The AHA today responded to a RAND Corporation study that found that certain prices paid to hospitals by private health plans are high relative to Medicare and vary widely. The study examined hospital prices for a limited number of employers and health plans covering 25 states in 2017.
 
In a statement, AHA General Counsel Melinda Hatton said, “We have a number of concerns about the report released today by RAND Corp. Most notably the authors themselves point out that the study’s key limitation is its small sample size – less than 5 percent of all covered persons in about half of all states, and just 2 percent of the 181 million Americans with employer-sponsored insurance nationally.
 
“Further, Medicare payment rates, which reimburse below the cost of care, should not be held as a standard benchmark for hospital prices. In 2017, hospitals received payment of only 87 cents for every dollar spent caring for Medicare patients. Simply shifting to prices based on artificially low Medicare payment rates would strip vital resources from already strapped communities, seriously impeding access to care. Hospitals would not have the resources needed to keep our doors open, innovate to adapt to a rapidly changing field and maintain the services communities need and expect.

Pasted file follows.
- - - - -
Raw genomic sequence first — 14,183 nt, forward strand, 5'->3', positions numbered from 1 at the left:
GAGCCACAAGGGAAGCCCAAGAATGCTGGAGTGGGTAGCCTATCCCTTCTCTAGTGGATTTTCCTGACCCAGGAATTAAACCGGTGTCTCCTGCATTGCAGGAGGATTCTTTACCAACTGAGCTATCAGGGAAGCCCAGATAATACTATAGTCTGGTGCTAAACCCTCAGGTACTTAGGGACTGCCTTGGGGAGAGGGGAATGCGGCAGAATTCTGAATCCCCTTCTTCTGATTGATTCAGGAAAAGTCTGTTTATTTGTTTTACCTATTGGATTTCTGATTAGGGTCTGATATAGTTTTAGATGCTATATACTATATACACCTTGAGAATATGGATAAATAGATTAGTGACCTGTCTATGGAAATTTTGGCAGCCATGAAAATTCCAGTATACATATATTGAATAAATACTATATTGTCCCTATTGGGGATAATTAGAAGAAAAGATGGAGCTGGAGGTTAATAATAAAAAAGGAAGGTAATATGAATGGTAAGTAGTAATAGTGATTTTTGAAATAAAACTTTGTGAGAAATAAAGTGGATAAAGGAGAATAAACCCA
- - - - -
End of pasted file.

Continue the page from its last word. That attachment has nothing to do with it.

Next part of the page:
“Recent data from the National Health Expenditure report released by the Centers for Medicare and Medicaid Services in December 2018 show that price growth for hospital services was just 1.7 percent in 2017. Similarly, a report from the Altarum Center for Value in Health Care found hospital-spending growth in 2018 was lower than all other categories of services, including physician and clinical services and prescription drugs.
 
“The AHA is committed to improving patients’ access to information on the price of their care. It’s important that individuals understand how much they will need to pay for their care, specifically their out-of-pocket costs. Yet hospitals, health systems and other providers do not always have access to detailed data on health plan benefit and beneficiary cost-sharing amounts; rather, insurers hold this information. We are encouraged by the growing ability for providers and insurers to work together to develop tools that they can use to help respond to patient pricing inquiries.”

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